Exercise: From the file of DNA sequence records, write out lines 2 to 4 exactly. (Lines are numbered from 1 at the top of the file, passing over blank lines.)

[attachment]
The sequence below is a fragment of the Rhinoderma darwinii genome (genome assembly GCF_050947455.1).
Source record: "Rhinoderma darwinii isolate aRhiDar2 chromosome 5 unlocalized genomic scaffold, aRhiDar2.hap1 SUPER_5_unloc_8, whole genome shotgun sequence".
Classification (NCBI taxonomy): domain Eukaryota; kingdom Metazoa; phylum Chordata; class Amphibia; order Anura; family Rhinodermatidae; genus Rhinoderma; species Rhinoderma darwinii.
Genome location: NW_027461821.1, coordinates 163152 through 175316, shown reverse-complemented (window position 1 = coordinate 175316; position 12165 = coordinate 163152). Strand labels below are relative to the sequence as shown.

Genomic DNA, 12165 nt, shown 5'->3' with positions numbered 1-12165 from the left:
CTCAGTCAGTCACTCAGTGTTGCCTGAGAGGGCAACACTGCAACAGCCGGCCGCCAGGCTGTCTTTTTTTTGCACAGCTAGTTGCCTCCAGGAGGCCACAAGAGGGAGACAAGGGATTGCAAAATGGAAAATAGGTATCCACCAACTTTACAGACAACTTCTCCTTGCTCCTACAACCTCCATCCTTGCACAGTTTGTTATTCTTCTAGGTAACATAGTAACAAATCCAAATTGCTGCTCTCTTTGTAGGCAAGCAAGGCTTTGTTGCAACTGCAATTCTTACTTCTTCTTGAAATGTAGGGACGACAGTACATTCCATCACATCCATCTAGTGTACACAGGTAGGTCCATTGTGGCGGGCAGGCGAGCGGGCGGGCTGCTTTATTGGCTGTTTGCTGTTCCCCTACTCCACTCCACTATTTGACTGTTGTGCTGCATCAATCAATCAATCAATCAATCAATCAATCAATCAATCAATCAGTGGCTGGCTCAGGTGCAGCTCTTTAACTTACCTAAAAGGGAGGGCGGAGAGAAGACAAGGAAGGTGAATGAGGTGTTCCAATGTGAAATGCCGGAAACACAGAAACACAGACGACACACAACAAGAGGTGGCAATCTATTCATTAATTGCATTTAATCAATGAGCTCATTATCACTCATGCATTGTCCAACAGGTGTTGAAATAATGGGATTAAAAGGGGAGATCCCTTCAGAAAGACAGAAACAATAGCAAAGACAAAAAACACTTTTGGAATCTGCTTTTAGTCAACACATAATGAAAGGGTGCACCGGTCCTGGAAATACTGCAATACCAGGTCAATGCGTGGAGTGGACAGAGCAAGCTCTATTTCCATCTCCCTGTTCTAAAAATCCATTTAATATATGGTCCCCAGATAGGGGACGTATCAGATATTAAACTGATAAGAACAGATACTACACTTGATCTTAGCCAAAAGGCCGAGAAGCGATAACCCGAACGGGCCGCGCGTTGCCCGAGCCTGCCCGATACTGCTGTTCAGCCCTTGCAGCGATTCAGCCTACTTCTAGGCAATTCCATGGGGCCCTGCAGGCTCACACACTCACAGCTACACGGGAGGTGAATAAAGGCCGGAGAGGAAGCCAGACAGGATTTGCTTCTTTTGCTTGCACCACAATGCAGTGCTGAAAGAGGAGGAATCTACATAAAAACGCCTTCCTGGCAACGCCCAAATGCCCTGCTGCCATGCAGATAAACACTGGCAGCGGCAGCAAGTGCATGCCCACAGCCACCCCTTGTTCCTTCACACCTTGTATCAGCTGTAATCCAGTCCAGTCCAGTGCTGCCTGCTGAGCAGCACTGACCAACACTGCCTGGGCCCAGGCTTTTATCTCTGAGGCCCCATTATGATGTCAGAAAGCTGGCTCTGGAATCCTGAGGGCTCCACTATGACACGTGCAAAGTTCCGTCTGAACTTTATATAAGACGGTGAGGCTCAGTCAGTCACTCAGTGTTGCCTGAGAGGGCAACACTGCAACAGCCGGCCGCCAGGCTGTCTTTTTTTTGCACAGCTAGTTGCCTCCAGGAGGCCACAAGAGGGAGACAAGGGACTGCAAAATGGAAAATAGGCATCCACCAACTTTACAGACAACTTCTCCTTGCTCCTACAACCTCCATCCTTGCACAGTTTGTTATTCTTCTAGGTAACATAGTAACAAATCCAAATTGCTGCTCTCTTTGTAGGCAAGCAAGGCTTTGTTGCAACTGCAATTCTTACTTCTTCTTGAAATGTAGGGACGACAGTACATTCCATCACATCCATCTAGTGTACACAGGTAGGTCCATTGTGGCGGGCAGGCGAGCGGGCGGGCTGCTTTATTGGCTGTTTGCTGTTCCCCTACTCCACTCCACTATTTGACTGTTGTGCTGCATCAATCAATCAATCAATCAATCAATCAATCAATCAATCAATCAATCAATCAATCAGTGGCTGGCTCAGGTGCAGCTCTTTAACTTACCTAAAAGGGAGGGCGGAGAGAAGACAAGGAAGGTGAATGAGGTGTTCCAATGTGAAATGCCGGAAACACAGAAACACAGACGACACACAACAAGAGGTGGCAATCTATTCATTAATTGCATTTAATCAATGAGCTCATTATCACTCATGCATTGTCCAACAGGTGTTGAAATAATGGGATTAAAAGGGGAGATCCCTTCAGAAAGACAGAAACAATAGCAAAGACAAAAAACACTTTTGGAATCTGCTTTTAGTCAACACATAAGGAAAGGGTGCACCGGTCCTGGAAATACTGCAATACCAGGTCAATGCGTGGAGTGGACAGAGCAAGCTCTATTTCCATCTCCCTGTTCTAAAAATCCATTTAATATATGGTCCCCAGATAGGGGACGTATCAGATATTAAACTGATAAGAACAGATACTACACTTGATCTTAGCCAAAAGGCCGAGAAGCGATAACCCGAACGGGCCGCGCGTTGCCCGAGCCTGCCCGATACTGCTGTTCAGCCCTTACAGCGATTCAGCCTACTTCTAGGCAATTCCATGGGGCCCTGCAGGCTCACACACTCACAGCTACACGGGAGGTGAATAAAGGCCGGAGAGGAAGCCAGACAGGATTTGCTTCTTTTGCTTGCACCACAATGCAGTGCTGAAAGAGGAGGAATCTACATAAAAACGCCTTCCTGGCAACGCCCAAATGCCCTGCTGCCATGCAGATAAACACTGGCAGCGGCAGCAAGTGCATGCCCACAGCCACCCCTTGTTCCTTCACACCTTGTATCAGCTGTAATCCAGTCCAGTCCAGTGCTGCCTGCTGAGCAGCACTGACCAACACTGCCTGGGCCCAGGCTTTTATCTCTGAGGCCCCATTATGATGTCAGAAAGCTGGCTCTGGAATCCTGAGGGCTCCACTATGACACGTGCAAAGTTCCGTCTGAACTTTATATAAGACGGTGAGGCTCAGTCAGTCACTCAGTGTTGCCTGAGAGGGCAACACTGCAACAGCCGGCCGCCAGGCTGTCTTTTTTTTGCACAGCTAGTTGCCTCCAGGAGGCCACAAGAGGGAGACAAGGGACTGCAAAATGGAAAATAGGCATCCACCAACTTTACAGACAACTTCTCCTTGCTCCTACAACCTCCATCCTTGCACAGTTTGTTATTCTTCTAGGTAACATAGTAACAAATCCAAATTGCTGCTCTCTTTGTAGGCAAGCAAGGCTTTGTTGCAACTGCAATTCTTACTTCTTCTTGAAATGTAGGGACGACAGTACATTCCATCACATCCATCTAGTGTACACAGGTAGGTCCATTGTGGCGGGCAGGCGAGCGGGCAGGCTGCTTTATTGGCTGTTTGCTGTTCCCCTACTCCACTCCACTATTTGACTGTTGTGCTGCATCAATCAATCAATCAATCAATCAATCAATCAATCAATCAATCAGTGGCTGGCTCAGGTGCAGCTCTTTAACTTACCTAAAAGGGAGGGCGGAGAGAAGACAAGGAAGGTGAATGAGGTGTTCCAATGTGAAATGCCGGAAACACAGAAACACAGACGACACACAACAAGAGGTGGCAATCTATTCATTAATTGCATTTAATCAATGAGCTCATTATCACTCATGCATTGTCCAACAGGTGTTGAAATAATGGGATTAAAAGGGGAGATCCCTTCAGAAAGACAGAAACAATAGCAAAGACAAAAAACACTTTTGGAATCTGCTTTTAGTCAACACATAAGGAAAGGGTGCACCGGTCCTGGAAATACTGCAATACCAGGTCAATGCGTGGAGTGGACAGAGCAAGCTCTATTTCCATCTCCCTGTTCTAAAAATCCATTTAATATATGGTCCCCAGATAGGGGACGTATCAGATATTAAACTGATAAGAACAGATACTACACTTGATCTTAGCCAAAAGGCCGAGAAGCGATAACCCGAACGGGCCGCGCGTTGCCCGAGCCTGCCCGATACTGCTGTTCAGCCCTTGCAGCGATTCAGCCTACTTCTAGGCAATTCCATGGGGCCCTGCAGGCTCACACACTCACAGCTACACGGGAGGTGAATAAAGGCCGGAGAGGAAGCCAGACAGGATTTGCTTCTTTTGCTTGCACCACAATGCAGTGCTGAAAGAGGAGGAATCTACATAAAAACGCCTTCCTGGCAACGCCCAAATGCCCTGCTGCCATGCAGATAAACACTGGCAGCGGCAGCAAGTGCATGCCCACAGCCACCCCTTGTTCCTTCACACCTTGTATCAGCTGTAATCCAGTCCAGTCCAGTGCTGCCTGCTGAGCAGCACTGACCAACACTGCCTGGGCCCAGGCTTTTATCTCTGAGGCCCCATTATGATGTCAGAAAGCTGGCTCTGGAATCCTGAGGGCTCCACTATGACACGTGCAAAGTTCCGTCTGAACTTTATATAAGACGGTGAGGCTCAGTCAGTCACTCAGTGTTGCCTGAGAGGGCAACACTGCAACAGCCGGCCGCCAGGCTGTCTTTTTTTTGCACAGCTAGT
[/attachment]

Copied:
Source record: "Rhinoderma darwinii isolate aRhiDar2 chromosome 5 unlocalized genomic scaffold, aRhiDar2.hap1 SUPER_5_unloc_8, whole genome shotgun sequence".
Classification (NCBI taxonomy): domain Eukaryota; kingdom Metazoa; phylum Chordata; class Amphibia; order Anura; family Rhinodermatidae; genus Rhinoderma; species Rhinoderma darwinii.
Genome location: NW_027461821.1, coordinates 163152 through 175316, shown reverse-complemented (window position 1 = coordinate 175316; position 12165 = coordinate 163152). Strand labels below are relative to the sequence as shown.